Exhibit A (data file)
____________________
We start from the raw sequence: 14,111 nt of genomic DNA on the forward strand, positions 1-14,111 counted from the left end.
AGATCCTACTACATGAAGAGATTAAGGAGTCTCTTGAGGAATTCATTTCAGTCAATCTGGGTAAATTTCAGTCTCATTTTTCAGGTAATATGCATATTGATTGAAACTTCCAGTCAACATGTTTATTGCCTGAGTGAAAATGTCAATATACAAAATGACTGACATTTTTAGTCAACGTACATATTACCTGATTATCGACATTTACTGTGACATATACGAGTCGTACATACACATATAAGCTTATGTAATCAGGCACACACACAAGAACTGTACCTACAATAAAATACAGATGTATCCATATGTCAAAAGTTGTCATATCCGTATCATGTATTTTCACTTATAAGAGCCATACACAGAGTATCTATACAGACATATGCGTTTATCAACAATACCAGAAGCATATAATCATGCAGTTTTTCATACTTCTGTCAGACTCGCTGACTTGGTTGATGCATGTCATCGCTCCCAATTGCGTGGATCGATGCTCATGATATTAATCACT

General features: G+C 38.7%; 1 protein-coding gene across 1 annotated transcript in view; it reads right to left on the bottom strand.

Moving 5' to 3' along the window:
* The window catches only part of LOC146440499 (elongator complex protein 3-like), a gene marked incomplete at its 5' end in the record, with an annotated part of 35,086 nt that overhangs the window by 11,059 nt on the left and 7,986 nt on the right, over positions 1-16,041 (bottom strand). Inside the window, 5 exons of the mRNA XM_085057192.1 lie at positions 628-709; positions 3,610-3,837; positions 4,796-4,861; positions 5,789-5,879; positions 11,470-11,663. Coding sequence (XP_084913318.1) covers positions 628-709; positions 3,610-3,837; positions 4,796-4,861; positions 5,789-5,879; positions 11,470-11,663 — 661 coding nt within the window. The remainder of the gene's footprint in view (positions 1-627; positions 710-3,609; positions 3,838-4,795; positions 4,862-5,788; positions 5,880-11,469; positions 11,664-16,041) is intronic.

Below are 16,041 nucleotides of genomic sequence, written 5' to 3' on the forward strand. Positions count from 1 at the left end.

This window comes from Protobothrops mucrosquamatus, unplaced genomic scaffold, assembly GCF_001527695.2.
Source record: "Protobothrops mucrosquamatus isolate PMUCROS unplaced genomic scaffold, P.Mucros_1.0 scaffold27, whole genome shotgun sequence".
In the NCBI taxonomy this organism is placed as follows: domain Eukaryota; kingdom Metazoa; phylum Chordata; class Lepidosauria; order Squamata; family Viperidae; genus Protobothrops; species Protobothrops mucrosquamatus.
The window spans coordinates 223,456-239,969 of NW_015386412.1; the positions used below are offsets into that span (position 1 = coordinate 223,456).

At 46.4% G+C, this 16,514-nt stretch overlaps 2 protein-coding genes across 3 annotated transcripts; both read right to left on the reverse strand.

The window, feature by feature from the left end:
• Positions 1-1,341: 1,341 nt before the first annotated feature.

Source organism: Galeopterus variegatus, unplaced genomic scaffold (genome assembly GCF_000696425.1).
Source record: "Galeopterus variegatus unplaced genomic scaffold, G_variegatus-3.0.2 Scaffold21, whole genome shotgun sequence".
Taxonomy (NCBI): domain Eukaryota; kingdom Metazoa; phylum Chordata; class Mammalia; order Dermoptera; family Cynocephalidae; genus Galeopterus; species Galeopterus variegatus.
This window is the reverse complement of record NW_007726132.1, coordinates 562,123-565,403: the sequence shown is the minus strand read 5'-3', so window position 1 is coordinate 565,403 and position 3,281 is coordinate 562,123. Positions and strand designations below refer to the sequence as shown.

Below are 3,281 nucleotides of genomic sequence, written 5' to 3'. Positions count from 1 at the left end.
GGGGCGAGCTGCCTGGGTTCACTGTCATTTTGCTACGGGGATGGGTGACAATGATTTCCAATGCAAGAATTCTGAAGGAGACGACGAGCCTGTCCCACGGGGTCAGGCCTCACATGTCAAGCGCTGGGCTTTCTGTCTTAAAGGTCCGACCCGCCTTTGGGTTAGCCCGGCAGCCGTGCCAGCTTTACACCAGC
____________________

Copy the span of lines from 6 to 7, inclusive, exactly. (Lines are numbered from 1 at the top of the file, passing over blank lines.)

Below are 16,041 nucleotides of genomic sequence, written 5' to 3' on the forward strand. Positions count from 1 at the left end.

This window comes from Protobothrops mucrosquamatus, unplaced genomic scaffold, assembly GCF_001527695.2.